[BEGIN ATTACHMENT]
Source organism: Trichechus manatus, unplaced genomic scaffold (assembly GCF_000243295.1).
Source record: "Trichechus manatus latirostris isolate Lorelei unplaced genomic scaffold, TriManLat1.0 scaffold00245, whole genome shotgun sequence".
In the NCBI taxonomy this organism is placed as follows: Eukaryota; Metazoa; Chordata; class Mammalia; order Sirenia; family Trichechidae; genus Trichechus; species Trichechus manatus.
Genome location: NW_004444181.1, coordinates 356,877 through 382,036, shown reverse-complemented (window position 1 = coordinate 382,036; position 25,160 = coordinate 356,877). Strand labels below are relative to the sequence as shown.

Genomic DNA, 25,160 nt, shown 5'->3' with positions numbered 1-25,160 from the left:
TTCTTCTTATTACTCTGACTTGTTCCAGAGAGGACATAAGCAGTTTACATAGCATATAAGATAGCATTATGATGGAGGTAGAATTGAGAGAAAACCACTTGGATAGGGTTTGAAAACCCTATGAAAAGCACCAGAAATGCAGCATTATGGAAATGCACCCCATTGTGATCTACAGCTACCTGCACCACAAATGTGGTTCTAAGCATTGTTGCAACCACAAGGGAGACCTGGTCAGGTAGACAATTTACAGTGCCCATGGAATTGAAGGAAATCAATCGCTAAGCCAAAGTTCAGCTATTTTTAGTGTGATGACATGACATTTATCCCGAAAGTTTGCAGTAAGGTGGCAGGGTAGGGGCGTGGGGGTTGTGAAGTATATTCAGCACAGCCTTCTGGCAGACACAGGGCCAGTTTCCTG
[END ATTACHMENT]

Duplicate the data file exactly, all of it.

Source organism: Trichechus manatus, unplaced genomic scaffold (assembly GCF_000243295.1).
Source record: "Trichechus manatus latirostris isolate Lorelei unplaced genomic scaffold, TriManLat1.0 scaffold00245, whole genome shotgun sequence".
In the NCBI taxonomy this organism is placed as follows: Eukaryota; Metazoa; Chordata; class Mammalia; order Sirenia; family Trichechidae; genus Trichechus; species Trichechus manatus.
Genome location: NW_004444181.1, coordinates 356,877 through 382,036, shown reverse-complemented (window position 1 = coordinate 382,036; position 25,160 = coordinate 356,877). Strand labels below are relative to the sequence as shown.

Genomic DNA, 25,160 nt, shown 5'->3' with positions numbered 1-25,160 from the left:
TTCTTCTTATTACTCTGACTTGTTCCAGAGAGGACATAAGCAGTTTACATAGCATATAAGATAGCATTATGATGGAGGTAGAATTGAGAGAAAACCACTTGGATAGGGTTTGAAAACCCTATGAAAAGCACCAGAAATGCAGCATTATGGAAATGCACCCCATTGTGATCTACAGCTACCTGCACCACAAATGTGGTTCTAAGCATTGTTGCAACCACAAGGGAGACCTGGTCAGGTAGACAATTTACAGTGCCCATGGAATTGAAGGAAATCAATCGCTAAGCCAAAGTTCAGCTATTTTTAGTGTGATGACATGACATTTATCCCGAAAGTTTGCAGTAAGGTGGCAGGGTAGGGGCGTGGGGGTTGTGAAGTATATTCAGCACAGCCTTCTGGCAGACACAGGGCCAGTTTCCTG